The court agreed and found that the proper-cause requirement violates both the Second and 14th Amendments. The 6-3 opinion written by Justice Clarence Thomas rejected the use of the prevailing framework for evaluating Second Amendment claims, saying instead that “the government must affirmatively prove that its firearms regulation is part of the historical tradition that delimits the outer bounds of the right to keep and bear arms.”
The court said that text of the Second Amendment protects the right to carry handguns in public for self-defense, without a “home/public” distinction. Besides a few outliers in the late 1800s, American lawmakers have not broadly prohibited public carry of a commonly used firearm for self-defense, nor have they required a “special need for self-protection distinguishable from that of the general community.”
This means that in states and localities that have “good cause” requirements for issuing handgun permits over and above a generalized need for self-defense, those requirements likely do not survive this ruling.
Protecting Prayer by Government Employees in the Workplace: Kennedy v. Bremerton School District
This case arose from a challenge to the Bremerton, Washington, school district’s decision to fire a high school football coach for kneeling on the football field after games to offer a personal silent prayer. Coach Joe Kennedy had prayed after each game since 2008. While some players joined him at different times, he never required nor encouraged them to do so.
The school district terminated Kennedy, claiming that allowing any “overt actions” that might appear to a “reasonable observer to endorse … prayer … while he is on duty as a District-paid coach” would violate the First Amendment’s establishment clause.
Kennedy sued the school district, alleging that it had violated his free exercise and free speech rights under the First Amendment.
The court sided with Kennedy, holding that both the free exercise and free speech clauses protect an individual engaging in personal religious observance from governmental reprisal. Moreover, the court said that the establishment clause neither requires nor permits the government to suppress such religious expression.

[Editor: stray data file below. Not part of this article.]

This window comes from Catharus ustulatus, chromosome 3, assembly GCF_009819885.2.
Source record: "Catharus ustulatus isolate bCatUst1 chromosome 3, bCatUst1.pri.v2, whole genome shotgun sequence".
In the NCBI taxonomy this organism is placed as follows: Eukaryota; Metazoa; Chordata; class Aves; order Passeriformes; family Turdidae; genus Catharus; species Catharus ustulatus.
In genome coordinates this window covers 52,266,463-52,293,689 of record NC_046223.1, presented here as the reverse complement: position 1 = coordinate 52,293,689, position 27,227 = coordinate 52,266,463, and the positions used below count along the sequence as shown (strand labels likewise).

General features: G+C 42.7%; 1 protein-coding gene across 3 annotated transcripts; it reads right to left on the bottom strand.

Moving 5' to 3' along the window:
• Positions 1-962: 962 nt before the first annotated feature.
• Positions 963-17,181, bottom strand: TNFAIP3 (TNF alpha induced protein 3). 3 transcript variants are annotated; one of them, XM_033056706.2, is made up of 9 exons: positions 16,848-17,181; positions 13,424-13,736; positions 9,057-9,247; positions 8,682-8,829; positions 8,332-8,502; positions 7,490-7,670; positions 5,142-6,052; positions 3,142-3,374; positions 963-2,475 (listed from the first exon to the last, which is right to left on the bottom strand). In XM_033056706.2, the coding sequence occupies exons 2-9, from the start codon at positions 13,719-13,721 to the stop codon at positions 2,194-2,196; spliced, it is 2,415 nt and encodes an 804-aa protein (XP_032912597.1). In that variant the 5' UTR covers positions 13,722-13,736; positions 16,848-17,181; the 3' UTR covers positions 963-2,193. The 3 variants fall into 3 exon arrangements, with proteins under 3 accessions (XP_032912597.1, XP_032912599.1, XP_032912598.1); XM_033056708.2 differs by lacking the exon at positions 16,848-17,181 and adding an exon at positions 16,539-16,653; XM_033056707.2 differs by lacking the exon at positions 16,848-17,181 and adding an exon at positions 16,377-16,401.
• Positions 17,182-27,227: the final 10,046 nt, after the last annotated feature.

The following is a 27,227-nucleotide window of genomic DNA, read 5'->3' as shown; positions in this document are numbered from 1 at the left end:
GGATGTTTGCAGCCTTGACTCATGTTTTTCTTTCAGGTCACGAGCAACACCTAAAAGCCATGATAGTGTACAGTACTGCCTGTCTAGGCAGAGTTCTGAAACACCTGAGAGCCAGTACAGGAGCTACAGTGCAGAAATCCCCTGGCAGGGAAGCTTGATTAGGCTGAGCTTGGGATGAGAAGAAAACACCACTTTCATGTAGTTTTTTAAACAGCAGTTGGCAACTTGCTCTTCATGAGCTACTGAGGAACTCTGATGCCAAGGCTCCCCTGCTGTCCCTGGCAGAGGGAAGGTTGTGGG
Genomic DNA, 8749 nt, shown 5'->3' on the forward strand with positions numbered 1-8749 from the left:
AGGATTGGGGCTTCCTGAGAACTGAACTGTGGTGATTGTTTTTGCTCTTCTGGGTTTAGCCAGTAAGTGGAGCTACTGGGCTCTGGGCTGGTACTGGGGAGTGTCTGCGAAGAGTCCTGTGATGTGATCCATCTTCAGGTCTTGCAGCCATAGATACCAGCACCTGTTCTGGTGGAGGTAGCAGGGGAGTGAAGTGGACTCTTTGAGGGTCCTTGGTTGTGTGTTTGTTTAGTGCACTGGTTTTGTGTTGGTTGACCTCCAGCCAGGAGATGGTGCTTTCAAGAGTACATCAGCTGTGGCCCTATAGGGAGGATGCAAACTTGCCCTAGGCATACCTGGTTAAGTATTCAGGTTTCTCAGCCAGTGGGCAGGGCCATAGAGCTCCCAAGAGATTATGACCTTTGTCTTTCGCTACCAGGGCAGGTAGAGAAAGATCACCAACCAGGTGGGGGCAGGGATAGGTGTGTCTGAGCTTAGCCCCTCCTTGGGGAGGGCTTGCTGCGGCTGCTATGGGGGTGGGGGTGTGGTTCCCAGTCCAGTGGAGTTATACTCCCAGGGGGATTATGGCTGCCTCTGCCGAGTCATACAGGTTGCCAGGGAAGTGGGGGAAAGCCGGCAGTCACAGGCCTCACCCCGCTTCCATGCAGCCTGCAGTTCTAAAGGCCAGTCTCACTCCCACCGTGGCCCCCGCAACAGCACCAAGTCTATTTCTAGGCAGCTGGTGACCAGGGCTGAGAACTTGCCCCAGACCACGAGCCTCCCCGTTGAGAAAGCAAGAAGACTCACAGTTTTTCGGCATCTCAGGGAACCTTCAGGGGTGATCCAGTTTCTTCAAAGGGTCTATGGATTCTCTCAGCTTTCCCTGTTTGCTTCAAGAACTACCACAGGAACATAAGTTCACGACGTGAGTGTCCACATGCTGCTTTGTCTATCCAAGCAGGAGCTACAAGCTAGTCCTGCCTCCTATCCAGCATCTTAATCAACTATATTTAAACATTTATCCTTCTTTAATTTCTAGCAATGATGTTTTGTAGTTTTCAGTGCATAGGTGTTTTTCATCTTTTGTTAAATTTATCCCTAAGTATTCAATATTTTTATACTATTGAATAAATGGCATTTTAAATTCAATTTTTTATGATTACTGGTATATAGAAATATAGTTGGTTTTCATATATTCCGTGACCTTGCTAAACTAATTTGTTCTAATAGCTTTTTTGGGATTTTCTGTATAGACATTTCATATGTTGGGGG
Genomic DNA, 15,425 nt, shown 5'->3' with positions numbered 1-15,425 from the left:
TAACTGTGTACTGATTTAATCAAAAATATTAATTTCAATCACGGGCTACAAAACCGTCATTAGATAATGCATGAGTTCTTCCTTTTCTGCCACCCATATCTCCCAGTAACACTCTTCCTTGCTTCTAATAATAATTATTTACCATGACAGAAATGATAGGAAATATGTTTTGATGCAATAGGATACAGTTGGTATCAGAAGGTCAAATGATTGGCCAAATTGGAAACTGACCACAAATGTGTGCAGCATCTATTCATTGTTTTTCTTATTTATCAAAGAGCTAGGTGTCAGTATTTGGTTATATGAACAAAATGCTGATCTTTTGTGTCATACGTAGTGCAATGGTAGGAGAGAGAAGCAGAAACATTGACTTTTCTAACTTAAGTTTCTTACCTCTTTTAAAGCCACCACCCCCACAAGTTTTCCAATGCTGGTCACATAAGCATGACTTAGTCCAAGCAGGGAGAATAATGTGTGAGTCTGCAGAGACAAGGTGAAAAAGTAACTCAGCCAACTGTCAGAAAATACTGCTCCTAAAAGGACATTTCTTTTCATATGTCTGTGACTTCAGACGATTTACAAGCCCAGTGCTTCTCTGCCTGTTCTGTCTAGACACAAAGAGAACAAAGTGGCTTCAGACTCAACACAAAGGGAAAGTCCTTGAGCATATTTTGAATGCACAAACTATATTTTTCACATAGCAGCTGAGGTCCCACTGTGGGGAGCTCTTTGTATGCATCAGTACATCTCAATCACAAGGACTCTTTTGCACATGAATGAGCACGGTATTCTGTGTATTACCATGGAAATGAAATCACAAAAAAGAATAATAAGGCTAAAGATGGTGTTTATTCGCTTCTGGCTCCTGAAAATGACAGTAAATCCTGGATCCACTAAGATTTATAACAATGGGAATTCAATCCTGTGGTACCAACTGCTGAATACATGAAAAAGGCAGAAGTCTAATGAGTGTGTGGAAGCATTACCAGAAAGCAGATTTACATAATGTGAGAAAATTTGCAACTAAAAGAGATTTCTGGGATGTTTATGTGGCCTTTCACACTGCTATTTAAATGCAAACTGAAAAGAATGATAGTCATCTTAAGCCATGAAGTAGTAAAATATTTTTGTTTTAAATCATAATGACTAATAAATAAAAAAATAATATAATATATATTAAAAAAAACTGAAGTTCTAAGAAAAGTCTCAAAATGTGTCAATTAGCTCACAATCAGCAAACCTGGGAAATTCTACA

Under the court’s ruling, the school district violated the free exercise clause because its policy was neither neutral nor generally applicable to everyone, but instead targeted Kennedy’s conduct because it was religious. It also violated the free speech clause because Kennedy’s prayers were private rather than government speech—the court said that they were not “pursuant to his official duties.”
The court found the school’s establishment clause justification for firing Kennedy to be faulty because such a balancing test relies on Lemon v. Kurtzman, a case that, according to the majority opinion, the “Court long ago abandoned” due to its practical and historical shortcomings.
This observation effectively overruled Lemon and its endorsement test for determining whether a government had violated the Constitution’s establishment clause with a requirement that the establishment clause “must be interpreted by ‘reference to historical practices and understandings.’”
Using School Choice Funds for Religious Education: Carson v. Makin
This case arose from a challenge to Maine’s prohibition against applying state funds from the state’s tuition assistance program toward secondary schools that, in addition to teaching academic subjects, provide religious instruction.
Two families challenged this practice, claiming that Maine violated the free exercise, establishment, and equal protection clauses by restricting their freedom of school choice.
The court sided with the challengers, holding that Maine’s “nonsectarian” requirement for otherwise generally available tuition assistance payments violates the free exercise clause.
A 6-3 decision written by Chief Justice John Roberts found that Maine’s requirement could not survive strict scrutiny, the most stringent level of review the court uses when determining whether a constitutional violation has occurred.
The state’s interest in avoiding the appearance of supporting a particular religion did not justify excluding members of the community from an otherwise generally available public benefit simply because of their religious exercise.
The court also noted that the 1st U.S. Circuit Court of Appeals’ attempt to distinguish between religious status prohibitions (prohibiting funding solely based on an institution’s status as a religious organization) and religious use prohibitions (supposedly prohibiting funding regardless of an institution’s religious status and instead prohibiting funding because it would be put to a religious use, such as teaching a religion course) was unpersuasive, and that the prohibition on status-based discrimination under the free exercise clause didn’t justify use-based discrimination.